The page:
Movies work in mysterious ways. I was watching The Friends of Eddie Coyle last night, completely absorbed in the narrative, admiring the way Peter Yates slowly sketches in that corrupt world of small-time hoods tied to the local Irish mafia in Boston. A hard life of two bit gun runners and small time bank robbers who risk time in jail but for dough that can’t stretch to the plumber. As I watched, I wondered if the bank robberies in this film were the inspiration for those in Kathryn Bigelow’s Point Break.
There are beautiful things in the film, the scenes with Eddie (Robert Mitchum) and his wife Sheila (Helena Carrol) are superb and an example of how great stars can convey a whole other person and way of life through and not in spite of what their star personas already represent. When the wife says, ‘have you ever heard me complain?’ and his face crumples into her shoulder, one understand all there is to know about that relationship: they’ve been together a long time, there’s understanding and desire, still. This bond is about the only thing that’s right in his life, and he’s grateful. Mitchum is absolutely magnificent in what must be one of his greatest roles, paunchy now, weary, he’d done time and knows the score; he’s got the knuckles to prove it. But resigned too: it’s the life he’s chosen. Mitchum conveys all of this and more with that deep bored drawl of his and with minimal gestures. A deeply affecting performance.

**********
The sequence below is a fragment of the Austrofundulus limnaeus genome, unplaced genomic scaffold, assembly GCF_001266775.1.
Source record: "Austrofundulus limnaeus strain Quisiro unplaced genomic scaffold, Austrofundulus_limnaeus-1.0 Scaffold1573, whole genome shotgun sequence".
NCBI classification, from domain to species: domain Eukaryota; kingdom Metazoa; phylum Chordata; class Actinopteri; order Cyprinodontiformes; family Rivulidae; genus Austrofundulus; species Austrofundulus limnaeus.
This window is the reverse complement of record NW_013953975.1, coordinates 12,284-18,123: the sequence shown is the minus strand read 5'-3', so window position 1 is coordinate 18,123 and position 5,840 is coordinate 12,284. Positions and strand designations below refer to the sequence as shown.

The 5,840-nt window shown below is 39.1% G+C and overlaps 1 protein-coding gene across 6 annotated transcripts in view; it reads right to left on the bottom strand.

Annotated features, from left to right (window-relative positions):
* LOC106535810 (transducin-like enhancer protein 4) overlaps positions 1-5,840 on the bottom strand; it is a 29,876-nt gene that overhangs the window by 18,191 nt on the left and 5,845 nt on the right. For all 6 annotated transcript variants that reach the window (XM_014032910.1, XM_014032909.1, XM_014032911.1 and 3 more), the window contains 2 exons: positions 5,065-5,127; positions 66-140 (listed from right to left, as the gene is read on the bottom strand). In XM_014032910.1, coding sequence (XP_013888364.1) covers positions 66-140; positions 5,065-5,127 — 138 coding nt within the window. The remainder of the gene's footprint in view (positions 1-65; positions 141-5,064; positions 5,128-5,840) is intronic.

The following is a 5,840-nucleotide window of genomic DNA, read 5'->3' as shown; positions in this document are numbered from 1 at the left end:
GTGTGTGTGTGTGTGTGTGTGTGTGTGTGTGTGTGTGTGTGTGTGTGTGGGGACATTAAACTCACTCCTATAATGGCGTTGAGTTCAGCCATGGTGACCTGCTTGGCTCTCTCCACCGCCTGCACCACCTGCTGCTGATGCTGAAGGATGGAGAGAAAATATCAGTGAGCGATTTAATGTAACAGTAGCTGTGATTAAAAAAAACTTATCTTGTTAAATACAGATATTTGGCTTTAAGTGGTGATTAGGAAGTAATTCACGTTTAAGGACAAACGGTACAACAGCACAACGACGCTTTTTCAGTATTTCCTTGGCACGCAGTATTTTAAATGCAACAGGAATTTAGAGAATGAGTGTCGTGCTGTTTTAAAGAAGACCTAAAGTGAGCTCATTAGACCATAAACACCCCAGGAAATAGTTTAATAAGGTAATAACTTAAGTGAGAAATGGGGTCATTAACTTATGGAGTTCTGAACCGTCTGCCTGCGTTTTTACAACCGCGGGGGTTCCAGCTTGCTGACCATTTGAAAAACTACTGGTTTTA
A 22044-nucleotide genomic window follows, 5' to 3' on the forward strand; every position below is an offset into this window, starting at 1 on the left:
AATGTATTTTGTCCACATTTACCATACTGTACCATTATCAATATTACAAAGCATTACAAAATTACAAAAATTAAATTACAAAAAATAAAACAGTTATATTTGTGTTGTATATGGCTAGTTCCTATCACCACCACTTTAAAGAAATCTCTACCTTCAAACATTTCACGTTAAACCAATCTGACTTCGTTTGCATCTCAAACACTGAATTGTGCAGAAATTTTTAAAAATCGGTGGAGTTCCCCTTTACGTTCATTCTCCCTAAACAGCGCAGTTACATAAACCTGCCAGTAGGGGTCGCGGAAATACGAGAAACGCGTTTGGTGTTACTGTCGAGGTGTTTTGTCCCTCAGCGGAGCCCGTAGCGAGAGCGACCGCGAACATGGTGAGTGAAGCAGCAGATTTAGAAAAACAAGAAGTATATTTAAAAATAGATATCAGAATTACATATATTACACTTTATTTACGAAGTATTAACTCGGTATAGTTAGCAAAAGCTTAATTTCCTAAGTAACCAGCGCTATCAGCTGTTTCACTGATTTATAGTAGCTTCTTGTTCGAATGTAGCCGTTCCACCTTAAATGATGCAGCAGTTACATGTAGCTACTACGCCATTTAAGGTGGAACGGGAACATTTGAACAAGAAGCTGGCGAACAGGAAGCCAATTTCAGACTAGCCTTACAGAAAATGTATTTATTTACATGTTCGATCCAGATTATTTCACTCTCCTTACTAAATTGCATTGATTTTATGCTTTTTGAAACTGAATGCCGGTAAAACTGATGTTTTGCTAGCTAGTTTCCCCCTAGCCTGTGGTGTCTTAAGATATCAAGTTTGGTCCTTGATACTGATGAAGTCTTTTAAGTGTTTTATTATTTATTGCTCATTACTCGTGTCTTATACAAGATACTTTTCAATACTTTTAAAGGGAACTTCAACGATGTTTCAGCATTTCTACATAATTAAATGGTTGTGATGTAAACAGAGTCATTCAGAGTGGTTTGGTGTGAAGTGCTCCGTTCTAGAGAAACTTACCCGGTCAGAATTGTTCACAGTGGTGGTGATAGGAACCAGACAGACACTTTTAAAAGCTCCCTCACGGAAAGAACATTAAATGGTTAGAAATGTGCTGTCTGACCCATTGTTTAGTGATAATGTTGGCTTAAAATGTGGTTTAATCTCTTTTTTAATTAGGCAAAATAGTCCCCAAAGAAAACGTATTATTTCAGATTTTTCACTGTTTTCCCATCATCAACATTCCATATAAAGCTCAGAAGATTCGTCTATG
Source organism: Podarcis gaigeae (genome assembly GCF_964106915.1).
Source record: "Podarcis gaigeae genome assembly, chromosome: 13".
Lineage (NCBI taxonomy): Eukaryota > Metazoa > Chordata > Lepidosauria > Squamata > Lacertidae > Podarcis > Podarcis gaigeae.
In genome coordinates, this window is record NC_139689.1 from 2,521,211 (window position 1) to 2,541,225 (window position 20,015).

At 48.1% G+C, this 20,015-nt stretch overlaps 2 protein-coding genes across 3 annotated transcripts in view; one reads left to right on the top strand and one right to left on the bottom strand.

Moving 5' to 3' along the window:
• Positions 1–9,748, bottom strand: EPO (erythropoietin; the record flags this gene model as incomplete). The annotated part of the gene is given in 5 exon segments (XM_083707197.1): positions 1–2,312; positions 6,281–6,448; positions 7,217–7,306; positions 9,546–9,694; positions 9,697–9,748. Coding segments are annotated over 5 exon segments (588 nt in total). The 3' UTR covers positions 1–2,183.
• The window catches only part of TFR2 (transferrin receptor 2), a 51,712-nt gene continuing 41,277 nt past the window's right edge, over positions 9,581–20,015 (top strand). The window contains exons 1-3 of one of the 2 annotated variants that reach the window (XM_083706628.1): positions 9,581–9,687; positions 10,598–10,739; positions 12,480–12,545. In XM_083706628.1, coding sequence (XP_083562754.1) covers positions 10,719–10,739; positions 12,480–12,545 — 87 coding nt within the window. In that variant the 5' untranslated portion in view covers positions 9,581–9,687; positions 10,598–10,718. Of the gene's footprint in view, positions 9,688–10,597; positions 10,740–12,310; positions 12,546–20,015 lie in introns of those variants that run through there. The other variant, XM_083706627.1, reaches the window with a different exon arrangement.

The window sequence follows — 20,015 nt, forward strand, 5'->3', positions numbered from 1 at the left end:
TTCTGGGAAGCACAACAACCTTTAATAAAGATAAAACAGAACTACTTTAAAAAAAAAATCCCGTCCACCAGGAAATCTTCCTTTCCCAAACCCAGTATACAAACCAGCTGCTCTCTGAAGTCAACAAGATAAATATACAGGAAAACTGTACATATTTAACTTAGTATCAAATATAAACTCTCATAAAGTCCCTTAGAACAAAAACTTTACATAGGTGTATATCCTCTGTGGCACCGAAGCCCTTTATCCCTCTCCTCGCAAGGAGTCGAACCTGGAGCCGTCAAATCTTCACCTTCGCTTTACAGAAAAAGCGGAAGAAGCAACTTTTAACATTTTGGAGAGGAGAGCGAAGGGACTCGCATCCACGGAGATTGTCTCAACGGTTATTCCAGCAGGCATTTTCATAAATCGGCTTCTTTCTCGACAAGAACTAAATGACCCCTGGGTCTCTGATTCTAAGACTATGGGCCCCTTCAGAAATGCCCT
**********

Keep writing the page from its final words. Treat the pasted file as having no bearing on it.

…and yet. When we arrive at the moment that should be one of the most important in the film, the moment I’ve excerpted above, the film touched on an element of my childhood and my mind exploded into a series of memory madeleines. The scene is supposed to be about Mitchum admiring Bobby Orr, so young, already a great player and with all his future ahead of him. Whereas we know this hockey game is a pretext for his murder. Dillon (Peter Boyle) , who seems to be his best friend, the person who seems to really understand him, has invited him to this game so that he and his young friend can kill him on the way home.
It’s a pivotal scene in the film. And yet, as soon as I heard the name Bobby Orr, I was back to my childhood in Montreal, trading hockey cards, trying to get Bobby Orr’s. Names I haven’t remembered in thirty years came flooding back: Phil and Tony Esposito, Guy Lafleur. In the scene the Bruins are playing the Blackhawks, and the names of all those teams suddenly came to mind as well: the Leafs, the Rangers, the Red Wings. It sparked thoughts of winter and cozyness, street games and the Mt. Royal hockey rink; and even of spring, skipping school to attend the parade on St. Catherine street when the Canadiens won the Stanley cup, which in memory they seemed to do annually. It’s a series of nostalgic remembrances, very well evoked by the paintings of Carole Spandau (above), that seemed to rush to the fore and completely took me out of what seemed a great film, one with only moments left to go